Ongoing outbreak response efforts continue, which include investigating and validating new alert cases, supporting appropriate care and rapid diagnosis of suspected cases (which continue to be detected), supporting survivors through a multi-disciplinary programme, and strategically transitioning activities. From 24 to 31 March, an average of 4082 alerts were reported and investigated daily. Of these alerts, 274 were validated as suspected cases, requiring specialized care and laboratory testing to rule-out EVD. From 23 to 29 March, 2376 samples were tested including: 1322 blood samples from alive, suspected cases; 365 swabs from community deaths; and 689 samples from re-tested patients. Overall, laboratory activity decreased by 14% compared to the prior week.
  • Ebola virus disease – Democratic Republic of the Congo ...
    Thu, 26 Mar 2020
    No new cases have been reported in the ongoing Ebola virus disease (EVD) outbreak in the Democratic Republic of the Congo since 17 February 2020 (Figure 1).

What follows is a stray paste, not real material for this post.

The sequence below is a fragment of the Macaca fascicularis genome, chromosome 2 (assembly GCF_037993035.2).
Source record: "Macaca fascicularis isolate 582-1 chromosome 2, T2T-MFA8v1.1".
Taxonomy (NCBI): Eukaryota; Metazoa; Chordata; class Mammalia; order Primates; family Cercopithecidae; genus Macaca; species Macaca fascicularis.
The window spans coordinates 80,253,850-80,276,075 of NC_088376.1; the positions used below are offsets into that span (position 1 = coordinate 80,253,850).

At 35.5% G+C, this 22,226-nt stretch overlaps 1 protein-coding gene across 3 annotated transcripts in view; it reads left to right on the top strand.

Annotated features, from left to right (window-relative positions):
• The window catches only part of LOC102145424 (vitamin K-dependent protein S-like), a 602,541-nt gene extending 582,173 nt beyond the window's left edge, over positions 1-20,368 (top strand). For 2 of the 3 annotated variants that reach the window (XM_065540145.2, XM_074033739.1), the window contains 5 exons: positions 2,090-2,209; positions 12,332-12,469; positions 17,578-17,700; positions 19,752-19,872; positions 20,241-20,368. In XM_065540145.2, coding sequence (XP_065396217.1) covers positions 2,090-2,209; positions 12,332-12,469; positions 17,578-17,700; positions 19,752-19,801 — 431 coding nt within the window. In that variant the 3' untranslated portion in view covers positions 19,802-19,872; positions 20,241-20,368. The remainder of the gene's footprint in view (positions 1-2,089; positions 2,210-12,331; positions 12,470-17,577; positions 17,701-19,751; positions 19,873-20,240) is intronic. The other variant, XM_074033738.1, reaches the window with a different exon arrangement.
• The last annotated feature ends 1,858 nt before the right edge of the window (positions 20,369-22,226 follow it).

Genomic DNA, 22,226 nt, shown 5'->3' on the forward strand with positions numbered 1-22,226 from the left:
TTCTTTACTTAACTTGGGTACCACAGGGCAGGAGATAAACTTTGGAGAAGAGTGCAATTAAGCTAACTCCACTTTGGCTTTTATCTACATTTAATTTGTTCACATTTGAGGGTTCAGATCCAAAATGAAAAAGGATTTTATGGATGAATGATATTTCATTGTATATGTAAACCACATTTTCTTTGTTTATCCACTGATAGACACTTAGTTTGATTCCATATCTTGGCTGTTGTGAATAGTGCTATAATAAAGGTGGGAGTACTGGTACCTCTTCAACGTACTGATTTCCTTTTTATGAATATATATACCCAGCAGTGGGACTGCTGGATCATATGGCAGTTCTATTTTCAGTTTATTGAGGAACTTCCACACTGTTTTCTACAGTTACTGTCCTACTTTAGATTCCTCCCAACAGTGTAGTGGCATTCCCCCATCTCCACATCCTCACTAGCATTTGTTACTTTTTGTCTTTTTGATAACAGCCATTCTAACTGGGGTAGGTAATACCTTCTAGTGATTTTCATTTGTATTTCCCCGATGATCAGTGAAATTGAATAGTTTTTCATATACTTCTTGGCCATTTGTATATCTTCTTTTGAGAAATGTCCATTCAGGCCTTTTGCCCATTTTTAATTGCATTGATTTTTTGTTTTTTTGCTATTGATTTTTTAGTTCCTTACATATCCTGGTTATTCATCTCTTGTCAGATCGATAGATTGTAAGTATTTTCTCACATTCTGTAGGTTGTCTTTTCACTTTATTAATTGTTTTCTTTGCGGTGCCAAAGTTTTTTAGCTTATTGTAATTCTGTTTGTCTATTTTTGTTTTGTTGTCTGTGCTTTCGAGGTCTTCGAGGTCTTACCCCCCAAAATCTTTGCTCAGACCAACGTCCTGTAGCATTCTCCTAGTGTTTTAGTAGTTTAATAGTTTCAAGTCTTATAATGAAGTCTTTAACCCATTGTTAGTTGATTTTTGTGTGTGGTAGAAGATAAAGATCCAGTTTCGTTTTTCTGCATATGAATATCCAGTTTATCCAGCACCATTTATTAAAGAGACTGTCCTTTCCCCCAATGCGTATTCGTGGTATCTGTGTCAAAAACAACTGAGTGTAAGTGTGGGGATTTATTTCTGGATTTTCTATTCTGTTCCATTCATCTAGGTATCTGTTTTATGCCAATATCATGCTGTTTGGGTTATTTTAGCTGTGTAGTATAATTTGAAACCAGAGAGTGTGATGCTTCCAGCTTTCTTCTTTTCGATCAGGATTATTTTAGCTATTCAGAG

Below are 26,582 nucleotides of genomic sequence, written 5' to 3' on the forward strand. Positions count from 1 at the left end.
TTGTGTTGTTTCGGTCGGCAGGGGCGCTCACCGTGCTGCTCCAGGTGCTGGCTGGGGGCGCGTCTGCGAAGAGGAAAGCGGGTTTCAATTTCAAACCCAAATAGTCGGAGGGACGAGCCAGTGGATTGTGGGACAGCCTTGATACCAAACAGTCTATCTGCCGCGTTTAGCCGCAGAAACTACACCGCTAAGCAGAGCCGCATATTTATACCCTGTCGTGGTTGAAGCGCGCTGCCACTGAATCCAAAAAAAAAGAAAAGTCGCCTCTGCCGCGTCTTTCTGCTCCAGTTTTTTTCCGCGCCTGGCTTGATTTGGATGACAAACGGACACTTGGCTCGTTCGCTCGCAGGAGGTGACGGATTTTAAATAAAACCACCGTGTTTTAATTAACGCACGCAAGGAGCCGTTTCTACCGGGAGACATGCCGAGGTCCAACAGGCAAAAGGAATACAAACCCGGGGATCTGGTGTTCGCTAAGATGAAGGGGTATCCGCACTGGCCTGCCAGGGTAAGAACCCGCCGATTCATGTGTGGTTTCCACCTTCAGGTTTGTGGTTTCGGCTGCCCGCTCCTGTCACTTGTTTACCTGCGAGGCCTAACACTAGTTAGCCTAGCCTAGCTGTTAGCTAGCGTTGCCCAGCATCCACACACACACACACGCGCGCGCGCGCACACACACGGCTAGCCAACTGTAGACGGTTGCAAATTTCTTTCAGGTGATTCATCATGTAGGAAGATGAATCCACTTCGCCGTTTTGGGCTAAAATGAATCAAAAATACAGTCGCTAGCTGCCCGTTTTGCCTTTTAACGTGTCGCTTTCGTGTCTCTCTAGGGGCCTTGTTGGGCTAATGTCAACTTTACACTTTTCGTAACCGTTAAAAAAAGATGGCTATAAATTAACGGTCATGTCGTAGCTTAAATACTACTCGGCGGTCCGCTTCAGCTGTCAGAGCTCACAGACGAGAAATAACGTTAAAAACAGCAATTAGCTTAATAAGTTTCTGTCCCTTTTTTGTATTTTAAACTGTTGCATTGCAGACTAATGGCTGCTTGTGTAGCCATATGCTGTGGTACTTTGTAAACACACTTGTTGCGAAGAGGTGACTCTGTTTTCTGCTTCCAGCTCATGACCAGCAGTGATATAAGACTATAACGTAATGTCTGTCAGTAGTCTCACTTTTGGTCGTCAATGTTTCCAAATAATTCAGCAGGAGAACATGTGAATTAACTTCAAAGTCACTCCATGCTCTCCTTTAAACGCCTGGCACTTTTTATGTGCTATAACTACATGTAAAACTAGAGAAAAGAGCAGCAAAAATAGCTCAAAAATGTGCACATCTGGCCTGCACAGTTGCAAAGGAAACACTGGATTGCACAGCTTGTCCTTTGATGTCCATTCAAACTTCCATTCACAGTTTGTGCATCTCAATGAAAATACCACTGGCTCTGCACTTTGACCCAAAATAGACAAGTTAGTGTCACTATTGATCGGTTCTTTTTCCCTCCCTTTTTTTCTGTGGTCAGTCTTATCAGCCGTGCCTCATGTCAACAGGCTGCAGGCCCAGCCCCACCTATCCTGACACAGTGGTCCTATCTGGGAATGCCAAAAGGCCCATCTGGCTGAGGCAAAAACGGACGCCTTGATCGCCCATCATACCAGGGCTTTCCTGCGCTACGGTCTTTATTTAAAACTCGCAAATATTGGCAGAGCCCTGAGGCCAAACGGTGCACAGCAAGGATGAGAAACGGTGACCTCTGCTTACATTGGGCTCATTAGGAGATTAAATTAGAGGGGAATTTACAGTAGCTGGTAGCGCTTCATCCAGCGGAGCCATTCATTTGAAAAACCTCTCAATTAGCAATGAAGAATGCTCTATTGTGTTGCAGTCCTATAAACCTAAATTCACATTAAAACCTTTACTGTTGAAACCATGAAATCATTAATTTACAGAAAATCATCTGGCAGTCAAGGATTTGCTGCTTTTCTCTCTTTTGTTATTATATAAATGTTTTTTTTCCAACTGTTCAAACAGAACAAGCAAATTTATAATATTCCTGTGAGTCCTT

• Ebola virus disease – Democratic Republic of the Congo ...
    Thu, 19 Mar 2020
    There have been no new cases of Ebola virus disease (EVD) reported in the ongoing outbreak in the Democratic Republic of the Congo since 17 February 2020. However, because there is still a risk of re-emergence of EVD, it is critical to maintain surveillance and response operations until and after the end of outbreak declaration – as outlined in the WHO recommended criteria for declaring the end of the EVD outbreak.

    Unfortunately, the response faces increasing limitations that could result in delayed detection and control of flare-ups. These limitations include a funding shortfall, ongoing insecurity and lack of access to some areas, and limited staffing and resources amidst other local and global emergencies.